This contribution argues that there is a fundamental problem for the multi-level governance (MLG) approach in that what the approach is trying to explain has never been fully agreed by the vast group of scholarship that references it. The chapter then examines and proposes that ideas and concepts from network governance, principal–agent (PA) and learning can provide the necessary micro foundations for the MLG approach.
The chapter examines and critiques the original MLG formulations and the later efforts at elaboration. It then reviews the literature and concepts for three public policy approaches that have been associated with European governance to see how core explanations can be elaborated upon in a multi-level context: network governance, principal–agent (PA) and learning.
This contribution suggests that co-ordination, and the resources that help maintain this co-ordination, is the key dependent variable that underpins the MLG approach. With multiple principals and multiple agents, operating at a number of levels of analysis, direct authority and control is harder to evoke. The key explanatory variable underpinning this MLG co-ordination is learning by the participants.
Researchers need to concentrate both their theoretical and empirical efforts in understanding the conditions that support multi-level governance and that sustain its effort.
The contribution outlines some of the key practical questions that policy-makers must face. Can they manage resources and induce learning from all the relevant public and private stakeholders to engage in the MLG effort?
Not only does an effective MLG process involve engaging a wide range of societal stakeholders, these stakeholders have to be persuaded to invest effort in learning about the nature of the governance system, the challenges of the policy problem and the implications of the efforts to resolve these problems.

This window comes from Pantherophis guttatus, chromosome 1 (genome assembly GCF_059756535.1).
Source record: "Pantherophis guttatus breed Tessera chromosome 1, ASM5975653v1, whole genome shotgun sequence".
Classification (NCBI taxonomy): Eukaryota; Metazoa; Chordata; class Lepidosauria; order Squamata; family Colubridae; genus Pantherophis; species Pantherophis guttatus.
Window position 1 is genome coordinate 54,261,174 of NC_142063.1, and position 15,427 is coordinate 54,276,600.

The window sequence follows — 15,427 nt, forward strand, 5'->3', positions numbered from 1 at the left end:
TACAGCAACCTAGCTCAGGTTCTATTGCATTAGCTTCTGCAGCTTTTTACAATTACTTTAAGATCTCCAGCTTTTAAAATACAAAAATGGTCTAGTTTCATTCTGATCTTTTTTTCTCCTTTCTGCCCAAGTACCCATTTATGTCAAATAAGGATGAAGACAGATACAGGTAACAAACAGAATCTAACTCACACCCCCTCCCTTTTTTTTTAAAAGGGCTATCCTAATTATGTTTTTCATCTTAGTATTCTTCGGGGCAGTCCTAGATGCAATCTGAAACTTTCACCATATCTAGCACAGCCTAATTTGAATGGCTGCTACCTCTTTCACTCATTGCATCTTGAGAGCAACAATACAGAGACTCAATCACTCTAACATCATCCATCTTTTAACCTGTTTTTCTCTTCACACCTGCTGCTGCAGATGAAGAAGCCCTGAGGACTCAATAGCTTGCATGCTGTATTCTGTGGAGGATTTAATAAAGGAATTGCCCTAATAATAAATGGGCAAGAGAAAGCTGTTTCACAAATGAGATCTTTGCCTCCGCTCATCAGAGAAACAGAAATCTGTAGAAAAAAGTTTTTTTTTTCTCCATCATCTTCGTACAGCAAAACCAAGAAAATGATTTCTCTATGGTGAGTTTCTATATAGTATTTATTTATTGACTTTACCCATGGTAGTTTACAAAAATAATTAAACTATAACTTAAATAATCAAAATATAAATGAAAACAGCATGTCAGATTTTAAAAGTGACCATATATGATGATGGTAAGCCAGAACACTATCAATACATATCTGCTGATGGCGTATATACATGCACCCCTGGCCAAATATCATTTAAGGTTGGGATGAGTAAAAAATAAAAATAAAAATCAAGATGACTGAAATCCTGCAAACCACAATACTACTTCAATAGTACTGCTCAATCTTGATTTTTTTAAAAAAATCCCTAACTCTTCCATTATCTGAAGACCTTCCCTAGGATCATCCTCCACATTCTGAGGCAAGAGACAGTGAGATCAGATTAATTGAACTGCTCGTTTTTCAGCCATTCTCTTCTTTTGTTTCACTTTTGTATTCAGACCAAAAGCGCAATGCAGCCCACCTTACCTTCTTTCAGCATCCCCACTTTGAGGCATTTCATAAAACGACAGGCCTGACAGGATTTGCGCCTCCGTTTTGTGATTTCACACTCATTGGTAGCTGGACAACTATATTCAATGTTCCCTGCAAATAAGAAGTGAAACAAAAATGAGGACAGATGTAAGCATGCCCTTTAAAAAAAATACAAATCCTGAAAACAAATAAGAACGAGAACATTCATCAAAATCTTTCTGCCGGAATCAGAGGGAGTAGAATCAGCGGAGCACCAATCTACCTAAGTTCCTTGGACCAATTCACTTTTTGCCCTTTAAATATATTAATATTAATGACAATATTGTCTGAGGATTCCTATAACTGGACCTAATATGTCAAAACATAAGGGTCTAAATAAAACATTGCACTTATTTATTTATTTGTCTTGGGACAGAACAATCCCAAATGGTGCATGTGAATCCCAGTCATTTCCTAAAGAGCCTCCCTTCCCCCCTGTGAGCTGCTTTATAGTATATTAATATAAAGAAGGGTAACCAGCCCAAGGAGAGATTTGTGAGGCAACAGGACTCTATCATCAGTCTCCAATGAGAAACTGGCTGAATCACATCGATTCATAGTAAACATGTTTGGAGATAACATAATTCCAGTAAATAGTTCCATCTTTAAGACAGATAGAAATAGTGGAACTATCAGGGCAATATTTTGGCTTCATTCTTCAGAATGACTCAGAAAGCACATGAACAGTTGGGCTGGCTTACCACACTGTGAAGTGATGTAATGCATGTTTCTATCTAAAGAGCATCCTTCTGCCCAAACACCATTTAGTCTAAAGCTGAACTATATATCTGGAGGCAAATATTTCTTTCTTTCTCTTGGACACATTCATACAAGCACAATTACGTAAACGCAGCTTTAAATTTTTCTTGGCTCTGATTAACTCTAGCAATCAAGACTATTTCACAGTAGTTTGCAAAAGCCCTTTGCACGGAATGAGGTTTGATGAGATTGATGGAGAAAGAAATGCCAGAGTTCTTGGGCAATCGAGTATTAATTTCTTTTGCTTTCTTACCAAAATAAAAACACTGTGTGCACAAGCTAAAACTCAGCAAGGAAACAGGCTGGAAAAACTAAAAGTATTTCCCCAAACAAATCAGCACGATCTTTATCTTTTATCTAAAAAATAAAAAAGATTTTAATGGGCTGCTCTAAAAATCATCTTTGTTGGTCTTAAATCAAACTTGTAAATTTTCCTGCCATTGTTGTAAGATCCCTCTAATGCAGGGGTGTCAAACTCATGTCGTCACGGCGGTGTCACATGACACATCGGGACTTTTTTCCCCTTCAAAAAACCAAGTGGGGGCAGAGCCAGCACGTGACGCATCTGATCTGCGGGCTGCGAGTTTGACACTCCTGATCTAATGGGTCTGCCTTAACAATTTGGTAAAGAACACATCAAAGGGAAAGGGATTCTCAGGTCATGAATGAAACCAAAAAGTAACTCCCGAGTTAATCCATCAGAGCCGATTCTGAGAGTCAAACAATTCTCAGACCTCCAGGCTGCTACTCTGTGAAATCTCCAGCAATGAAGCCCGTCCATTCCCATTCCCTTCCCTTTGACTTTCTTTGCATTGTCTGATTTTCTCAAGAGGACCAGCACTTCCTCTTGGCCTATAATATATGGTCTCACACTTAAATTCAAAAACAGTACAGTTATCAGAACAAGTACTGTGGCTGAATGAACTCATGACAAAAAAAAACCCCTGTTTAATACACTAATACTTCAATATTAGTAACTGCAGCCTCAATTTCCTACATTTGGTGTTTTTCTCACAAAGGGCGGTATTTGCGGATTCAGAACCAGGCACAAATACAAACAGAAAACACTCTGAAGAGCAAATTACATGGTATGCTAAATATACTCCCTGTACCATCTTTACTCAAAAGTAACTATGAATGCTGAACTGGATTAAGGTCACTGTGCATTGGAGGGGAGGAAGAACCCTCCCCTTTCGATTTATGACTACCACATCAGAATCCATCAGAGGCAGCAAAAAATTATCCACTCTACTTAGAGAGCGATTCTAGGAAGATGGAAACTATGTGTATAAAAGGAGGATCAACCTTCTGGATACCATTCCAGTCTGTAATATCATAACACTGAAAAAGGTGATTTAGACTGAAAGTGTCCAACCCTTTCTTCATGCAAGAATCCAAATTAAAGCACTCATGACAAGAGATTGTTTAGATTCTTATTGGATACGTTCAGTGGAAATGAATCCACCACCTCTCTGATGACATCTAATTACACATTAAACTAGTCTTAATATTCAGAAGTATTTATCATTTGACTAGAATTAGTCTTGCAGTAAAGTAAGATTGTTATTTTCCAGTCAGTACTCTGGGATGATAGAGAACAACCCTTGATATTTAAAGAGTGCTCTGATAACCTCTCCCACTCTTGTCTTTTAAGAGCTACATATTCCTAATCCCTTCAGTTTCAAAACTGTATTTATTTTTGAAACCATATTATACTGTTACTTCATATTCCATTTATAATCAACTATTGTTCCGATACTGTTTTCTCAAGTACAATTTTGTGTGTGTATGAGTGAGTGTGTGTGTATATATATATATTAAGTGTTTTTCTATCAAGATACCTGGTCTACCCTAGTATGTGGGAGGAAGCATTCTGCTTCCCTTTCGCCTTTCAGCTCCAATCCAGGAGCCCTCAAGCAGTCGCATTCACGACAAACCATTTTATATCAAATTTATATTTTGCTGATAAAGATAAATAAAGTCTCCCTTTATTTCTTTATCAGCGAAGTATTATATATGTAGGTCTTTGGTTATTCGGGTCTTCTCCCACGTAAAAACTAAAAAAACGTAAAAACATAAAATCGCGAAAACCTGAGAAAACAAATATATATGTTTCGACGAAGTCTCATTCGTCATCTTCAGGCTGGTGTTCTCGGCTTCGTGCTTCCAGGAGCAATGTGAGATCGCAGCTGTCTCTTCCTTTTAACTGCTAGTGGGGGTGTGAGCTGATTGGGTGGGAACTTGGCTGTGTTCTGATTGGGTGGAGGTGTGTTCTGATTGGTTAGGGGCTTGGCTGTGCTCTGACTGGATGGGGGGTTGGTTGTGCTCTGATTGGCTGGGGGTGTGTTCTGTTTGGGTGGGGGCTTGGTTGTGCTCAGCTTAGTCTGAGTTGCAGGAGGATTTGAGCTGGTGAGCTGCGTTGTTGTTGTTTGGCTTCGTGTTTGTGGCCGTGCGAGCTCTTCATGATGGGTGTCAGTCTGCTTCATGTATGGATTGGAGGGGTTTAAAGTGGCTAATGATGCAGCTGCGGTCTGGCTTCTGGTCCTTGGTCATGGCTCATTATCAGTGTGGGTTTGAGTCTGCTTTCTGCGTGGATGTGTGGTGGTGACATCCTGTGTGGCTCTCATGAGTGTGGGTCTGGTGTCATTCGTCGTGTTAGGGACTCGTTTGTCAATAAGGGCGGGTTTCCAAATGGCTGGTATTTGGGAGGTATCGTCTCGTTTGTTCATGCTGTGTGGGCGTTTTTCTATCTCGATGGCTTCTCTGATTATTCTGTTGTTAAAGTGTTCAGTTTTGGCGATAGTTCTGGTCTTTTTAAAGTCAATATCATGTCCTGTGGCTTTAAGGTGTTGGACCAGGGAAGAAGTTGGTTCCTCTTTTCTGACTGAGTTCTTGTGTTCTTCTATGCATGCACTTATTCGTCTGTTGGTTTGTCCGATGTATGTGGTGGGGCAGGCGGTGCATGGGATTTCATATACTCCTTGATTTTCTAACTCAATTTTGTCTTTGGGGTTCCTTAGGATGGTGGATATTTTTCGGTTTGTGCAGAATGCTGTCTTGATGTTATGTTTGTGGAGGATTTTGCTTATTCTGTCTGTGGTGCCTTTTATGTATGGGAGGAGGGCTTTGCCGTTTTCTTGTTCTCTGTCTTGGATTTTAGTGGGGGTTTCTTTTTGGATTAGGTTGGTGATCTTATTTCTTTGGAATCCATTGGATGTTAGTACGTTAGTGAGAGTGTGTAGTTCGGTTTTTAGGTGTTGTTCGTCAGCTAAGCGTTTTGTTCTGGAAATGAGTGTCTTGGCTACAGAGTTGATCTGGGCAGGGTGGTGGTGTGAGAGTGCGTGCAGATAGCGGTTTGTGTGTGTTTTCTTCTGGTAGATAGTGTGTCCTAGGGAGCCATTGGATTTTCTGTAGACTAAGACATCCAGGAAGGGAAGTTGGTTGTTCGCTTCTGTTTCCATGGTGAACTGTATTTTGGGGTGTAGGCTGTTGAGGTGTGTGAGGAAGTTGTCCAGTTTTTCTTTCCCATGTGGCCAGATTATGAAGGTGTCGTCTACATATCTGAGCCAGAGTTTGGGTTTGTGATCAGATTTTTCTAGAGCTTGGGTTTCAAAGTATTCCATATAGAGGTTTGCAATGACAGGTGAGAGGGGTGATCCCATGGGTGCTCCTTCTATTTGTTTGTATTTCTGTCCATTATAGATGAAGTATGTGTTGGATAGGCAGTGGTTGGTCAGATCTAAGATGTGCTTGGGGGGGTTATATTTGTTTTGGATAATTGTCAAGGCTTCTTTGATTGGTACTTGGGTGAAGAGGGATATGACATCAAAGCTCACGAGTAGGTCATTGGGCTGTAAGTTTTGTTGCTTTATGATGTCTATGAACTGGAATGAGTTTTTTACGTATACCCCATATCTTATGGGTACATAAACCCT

This chapter isolates the fundamental lacuna at the heart of the MLG project and offers academics and practitioners a conceptual lens for building a clearer analytical structure for studying MLG.
I thank Edoardo Ongaro, Hussein Kassim and the other participants who commented on the earlier version of this chapter, presented at the High Level Seminar, ‘Multi-Level Governance: The Missing Linkages’, Northumbria University, Newcastle upon Tyne, 17–18 October, 2013.
Zito, A.R. (2015), "Multi-Level Governance, EU Public Policy and the Evasive Dependent Variable", Multi-Level Governance: The Missing Linkages (Critical Perspectives on International Public Sector Management, Vol. 4), Emerald Group Publishing Limited, Bingley, pp. 15-39. https://doi.org/10.1108/S2045-794420150000004002
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